Similarly, if they are unable to fulfil the functions of their employment, even after reasonable accommodation, then they can be lawfully terminated. For example, if a person suffers an accident or illness that leaves them intellectually disabled so that they can no longer be, for example, an airline pilot, then an employer who employed them as an airline pilot can dismiss them.

This is the general rule in most common law jurisdictions, except the . Political changes in that jurisdiction over the last 50 years now mean it's lawful to dismiss an employee for any or no reason in 48 of the 50 states.

What is lawful and reasonable?

Well, that turns on the facts of the case.

Let's take a topical one: vaccines.

In , we have begun rolling out the Covid-19 vaccine targeting residents and workers in aged-care facilities first. An owner of such a facility might instruct their staff that the must have the vaccine.

  • Is this lawful? Yes. Taking the vaccine is a lawful thing to do so asking someone to take it is also lawful.
  • Is it reasonable? Probably. Providing the employer had conducted a risk assessment and considered the vaccine and other mitigation measures and decided that the vaccine was necessary to discharge their legal and ethical obligations to the other residents and staff, then it could certainly be argued that the instruction is reasonable.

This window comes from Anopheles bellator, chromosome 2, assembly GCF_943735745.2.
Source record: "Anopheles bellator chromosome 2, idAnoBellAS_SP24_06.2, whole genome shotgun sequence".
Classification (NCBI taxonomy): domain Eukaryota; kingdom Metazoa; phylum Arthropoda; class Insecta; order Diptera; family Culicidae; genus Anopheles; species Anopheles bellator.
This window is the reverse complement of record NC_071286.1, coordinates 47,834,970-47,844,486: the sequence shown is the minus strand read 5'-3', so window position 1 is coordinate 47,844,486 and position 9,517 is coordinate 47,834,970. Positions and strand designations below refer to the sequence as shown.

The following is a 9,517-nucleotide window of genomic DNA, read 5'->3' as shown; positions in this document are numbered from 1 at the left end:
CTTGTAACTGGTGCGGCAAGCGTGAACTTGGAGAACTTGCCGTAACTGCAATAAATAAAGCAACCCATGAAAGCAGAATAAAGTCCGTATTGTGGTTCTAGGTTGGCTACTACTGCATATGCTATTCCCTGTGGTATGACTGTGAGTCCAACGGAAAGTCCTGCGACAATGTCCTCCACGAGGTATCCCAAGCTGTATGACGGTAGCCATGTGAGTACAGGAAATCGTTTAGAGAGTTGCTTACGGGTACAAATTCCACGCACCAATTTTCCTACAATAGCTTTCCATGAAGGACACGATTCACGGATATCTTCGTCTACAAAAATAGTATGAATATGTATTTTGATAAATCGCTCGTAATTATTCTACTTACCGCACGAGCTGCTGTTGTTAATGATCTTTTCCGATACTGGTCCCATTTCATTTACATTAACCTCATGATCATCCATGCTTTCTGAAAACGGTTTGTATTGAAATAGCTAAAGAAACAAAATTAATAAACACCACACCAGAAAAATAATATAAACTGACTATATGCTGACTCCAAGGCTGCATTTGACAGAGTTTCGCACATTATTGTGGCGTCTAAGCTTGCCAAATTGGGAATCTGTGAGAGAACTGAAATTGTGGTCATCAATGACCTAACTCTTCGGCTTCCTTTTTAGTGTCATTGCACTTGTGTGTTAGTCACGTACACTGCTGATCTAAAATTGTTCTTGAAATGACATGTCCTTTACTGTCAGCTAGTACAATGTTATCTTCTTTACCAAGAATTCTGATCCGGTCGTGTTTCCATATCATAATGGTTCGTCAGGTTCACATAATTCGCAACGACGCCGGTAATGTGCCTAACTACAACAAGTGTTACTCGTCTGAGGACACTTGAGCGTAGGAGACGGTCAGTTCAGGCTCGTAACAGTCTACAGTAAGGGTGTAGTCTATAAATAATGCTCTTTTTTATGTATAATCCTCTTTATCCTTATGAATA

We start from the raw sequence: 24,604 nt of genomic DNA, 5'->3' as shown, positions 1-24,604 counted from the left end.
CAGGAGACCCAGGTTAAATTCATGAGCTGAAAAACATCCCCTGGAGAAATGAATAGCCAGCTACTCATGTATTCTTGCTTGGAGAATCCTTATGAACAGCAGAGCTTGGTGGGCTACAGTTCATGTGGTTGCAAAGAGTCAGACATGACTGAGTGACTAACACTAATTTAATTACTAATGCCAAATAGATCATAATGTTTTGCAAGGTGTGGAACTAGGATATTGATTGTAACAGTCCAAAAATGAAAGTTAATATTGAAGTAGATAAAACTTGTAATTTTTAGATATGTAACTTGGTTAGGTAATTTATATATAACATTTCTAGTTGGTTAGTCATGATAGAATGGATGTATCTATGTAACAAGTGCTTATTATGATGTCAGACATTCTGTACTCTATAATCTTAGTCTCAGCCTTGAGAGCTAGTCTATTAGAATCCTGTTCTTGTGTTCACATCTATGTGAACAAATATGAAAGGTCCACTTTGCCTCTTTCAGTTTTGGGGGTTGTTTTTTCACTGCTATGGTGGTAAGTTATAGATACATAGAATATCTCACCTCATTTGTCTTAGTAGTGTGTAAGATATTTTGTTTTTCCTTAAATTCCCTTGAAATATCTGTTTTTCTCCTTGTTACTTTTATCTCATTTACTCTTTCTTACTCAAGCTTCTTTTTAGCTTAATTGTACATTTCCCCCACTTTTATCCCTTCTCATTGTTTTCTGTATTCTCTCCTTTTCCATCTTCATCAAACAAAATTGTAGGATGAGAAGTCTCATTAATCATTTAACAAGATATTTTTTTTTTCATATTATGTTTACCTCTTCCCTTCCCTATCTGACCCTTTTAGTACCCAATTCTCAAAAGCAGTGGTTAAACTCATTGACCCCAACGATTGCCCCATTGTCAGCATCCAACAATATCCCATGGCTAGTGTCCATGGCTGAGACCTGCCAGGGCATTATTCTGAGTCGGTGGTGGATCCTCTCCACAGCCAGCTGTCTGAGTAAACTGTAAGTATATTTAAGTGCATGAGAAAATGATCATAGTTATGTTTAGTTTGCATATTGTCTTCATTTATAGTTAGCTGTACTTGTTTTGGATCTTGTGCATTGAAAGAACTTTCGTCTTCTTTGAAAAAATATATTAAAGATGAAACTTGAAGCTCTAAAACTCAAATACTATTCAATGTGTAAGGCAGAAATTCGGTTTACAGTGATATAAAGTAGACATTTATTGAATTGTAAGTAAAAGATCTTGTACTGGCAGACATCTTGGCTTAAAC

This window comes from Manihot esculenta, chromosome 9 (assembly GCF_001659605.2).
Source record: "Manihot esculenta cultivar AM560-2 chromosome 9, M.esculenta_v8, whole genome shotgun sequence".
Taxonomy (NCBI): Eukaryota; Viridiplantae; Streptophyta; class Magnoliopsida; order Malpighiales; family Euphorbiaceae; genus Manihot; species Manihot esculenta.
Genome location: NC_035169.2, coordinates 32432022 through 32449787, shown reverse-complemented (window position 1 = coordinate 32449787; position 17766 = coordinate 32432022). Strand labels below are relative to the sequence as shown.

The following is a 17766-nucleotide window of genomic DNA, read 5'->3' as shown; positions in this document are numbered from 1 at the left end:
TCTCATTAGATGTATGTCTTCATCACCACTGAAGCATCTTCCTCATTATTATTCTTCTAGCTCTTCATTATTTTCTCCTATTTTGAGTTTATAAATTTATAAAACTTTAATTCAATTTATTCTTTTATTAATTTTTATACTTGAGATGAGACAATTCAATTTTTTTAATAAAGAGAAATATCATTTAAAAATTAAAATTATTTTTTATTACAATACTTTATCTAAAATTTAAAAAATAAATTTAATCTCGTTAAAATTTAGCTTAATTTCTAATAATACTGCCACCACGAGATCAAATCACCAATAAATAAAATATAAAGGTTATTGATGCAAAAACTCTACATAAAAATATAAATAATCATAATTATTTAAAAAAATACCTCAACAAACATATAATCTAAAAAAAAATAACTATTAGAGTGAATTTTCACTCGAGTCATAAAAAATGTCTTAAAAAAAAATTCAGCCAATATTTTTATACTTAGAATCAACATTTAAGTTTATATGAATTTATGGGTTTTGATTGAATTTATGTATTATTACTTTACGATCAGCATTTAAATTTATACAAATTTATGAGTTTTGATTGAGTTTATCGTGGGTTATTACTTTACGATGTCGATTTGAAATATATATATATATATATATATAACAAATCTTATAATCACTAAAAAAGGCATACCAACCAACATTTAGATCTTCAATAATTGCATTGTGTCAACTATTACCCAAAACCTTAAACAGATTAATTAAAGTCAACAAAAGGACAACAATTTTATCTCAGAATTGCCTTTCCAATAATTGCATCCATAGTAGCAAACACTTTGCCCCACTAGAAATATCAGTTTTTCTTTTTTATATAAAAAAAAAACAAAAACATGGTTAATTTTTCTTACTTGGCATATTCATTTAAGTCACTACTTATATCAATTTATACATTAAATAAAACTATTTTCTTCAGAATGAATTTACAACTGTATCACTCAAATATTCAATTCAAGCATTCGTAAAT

In fact, in most jurisdictions, the vaccine is legally mandatory for aged-care workers - that would make it reasonable. However, it is not mandatory for home-care workers so that issue is still open.

However, it is probably not a reasonable request to make of a barista or barrister as the risk profile is different

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  • I think that relevant disability discrimination law might play a role here. Also, the question is asking for UK law.
    – nick012000
    Feb 24 at 1:00
  • @nick012000 possibly - but it doesn't impose an obligation to employ a blind pilot or truck driver. Even with visibility discrimination law, the roles and duties of the job must be within the ability of the person to perform.
    – Dale M
    Feb 24 at 1:01
  • I'm not sure about Australia, but in the UK (the jurisdiction in question) a female barrister is not called a barista, she would still be called a barrister. Accordingly, I recommend updating the last line of this answer. Feb 24 at 3:59
  • Nevermind, I've made the edit myself. Feb 24 at 4:02
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    @ShazamoMorebucks: A barista is a person (of any gender) who prepares and serves coffee. I think that "barista" and "barrister" were given as two separate examples of jobs for which it would not be reasonable to require a vaccine. Feb 24 at 4:07